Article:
This lecture is made possible by the generous support of the Ruby W. and LaVon P. Linn Foundation and is part of the lecture series, “Enterprise and Craft in the Young Nation.”


New to the Collection: Fraternal Needlework Mottoes

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Independent Order of Odd Fellows Motto, 1860-1900, unidentified maker, United States, Scottish Rite Masonic Museum & Library purchase, 2015.036. Photograph by David Bohl.

Recently, the Scottish Rite Masonic Museum & Library added the needlework picture on the left to its collection.  Stitched on brown perforated paper in a tent stitch (commonly used in needlepoint, the thread or yarn is stitched diagonally, making a slant), it bears the motto “Friendship, Love and Truth” along with several symbols related to the Independent Order of Odd Fellows.  Originally formed in England in the 1740s, the Odd Fellows are a fraternal organization for men.  The group’s founders looked to Freemasonry (formalized in London in 1717) as a model for their fraternity.  Like Freemasonry, the Odd Fellows perform degree rituals using a symbolic language, wear aprons and pursue fellowship and charity, among other activities.

Needlework mottoes like this one were especially popular for home decoration during the late 1800s.  The perforated paper mimicked woven fabrics and allowed the stitcher to create designs quickly using the simple tent and cross stitches.  The front of this needlework is quite faded, suggesting that it hung in a sunny area of the owner's home for many years.  The photo on the right shows the back of the picture, which was covered while it hung on the wall.  As this photo shows, the original colors were very bright.  It helps to demonstrate the fading and damage that prolonged sunlight can cause for textiles.

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The back shows the original colors. Photograph by David Bohl.

Shortly before we acquired the Odd Fellows motto shown above last year, we also added the motto at the bottom to our collection.  Initially, because of the all-seeing eye and the square and compasses symbols, the dealer offered it to us as a “Masonic picture.”  However, the lettering, which reads “Honesty, Industry and Sobriety,” identifies it as an Order of United American Mechanics motto.  Patterns for these mottoes came in many designs, including ones targeted to members of American fraternal groups.  Like the Odd Fellows, the Order of United American Mechanics also took inspiration from Freemasonry when establishing itself.  This is evident from the symbols on this motto.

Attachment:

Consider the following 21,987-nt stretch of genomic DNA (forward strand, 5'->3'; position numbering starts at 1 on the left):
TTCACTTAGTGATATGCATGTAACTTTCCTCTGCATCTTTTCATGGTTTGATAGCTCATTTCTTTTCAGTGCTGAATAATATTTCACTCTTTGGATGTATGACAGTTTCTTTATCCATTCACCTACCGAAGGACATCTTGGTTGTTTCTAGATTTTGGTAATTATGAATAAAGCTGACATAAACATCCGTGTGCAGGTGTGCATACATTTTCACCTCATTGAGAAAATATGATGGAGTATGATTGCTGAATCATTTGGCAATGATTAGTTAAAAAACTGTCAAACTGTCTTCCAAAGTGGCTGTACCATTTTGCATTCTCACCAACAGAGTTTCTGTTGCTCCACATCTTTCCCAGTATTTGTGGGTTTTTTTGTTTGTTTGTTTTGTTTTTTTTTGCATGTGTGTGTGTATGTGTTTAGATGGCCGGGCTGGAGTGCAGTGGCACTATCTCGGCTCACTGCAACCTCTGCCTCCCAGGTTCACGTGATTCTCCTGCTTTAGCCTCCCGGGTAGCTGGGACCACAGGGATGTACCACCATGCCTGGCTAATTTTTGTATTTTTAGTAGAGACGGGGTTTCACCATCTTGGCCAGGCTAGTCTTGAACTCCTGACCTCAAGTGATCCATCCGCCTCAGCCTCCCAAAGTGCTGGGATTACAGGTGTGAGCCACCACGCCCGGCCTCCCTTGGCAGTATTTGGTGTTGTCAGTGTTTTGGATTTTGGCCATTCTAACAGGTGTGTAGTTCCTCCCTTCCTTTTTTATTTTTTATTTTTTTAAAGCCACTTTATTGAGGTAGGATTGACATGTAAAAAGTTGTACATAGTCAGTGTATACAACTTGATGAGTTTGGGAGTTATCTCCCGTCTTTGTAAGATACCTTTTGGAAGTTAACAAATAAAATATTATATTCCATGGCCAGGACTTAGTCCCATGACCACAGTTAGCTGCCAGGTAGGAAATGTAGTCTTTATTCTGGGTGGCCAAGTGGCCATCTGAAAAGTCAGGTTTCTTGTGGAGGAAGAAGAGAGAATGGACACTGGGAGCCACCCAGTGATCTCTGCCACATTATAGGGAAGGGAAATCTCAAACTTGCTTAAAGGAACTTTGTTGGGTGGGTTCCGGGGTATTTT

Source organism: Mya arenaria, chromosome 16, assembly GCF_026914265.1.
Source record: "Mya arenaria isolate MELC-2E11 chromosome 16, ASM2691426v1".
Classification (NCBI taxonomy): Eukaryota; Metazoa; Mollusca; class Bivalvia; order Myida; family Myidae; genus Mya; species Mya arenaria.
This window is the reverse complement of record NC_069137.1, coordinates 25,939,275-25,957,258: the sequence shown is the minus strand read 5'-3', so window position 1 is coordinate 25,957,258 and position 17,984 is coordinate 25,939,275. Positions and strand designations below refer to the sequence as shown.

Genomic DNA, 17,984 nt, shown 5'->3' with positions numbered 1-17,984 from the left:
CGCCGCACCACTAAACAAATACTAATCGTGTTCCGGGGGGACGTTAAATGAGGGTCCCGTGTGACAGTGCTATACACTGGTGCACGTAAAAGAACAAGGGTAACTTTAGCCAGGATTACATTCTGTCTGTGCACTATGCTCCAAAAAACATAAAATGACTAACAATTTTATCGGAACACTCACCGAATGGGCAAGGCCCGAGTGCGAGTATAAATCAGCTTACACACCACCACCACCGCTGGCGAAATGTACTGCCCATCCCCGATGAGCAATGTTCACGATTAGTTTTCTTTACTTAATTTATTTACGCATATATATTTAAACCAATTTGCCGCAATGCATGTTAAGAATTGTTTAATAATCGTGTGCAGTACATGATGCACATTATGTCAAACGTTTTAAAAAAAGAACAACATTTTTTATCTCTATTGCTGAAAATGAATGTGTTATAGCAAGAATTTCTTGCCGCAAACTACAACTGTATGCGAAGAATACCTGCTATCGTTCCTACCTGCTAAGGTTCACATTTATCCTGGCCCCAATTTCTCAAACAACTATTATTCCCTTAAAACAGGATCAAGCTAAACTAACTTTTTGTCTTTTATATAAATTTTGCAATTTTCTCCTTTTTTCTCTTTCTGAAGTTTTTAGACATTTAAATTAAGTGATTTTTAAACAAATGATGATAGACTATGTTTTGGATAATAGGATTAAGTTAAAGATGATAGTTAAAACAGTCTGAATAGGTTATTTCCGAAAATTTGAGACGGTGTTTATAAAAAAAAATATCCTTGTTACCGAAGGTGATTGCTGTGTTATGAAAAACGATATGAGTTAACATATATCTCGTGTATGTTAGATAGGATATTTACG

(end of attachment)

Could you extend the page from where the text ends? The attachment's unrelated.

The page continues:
The Order of United American Mechanics was founded in 1845 as a nativist anti-immigration organization.  One of its objectives was to help its native-born members find employment.  Given its focus on labor, the square and compasses emblem used by the OUAM usually has an arm in the center wielding a hammer, although that part of the symbol is not included on this motto.

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Order of United American Mechanics Motto, 1860-1900, unidentified maker, United States, Scottish Rite Masonic Museum & Library purchase, 2015.018. Photograph by David Bohl.

New to the Collection: IOOF Astoria Lodge No. 38 Apron

2015_027DP1DBFreemasonry is widely recognized as the first fraternal group to organize in America.  There are accounts of men meeting together in informal lodges during the 1720s. The Grand Lodge of Massachusetts was formally established in 1733.  As the most venerable group of its kind, Freemasonry served as an inspiration for other American fraternal groups throughout the 1700s and 1800s.  When the Independent Order of Odd Fellows began in England in the mid-1700s, and came to the United States in the early 1800s, it followed the degree structure of Freemasonry and incorporated similar symbols and regalia.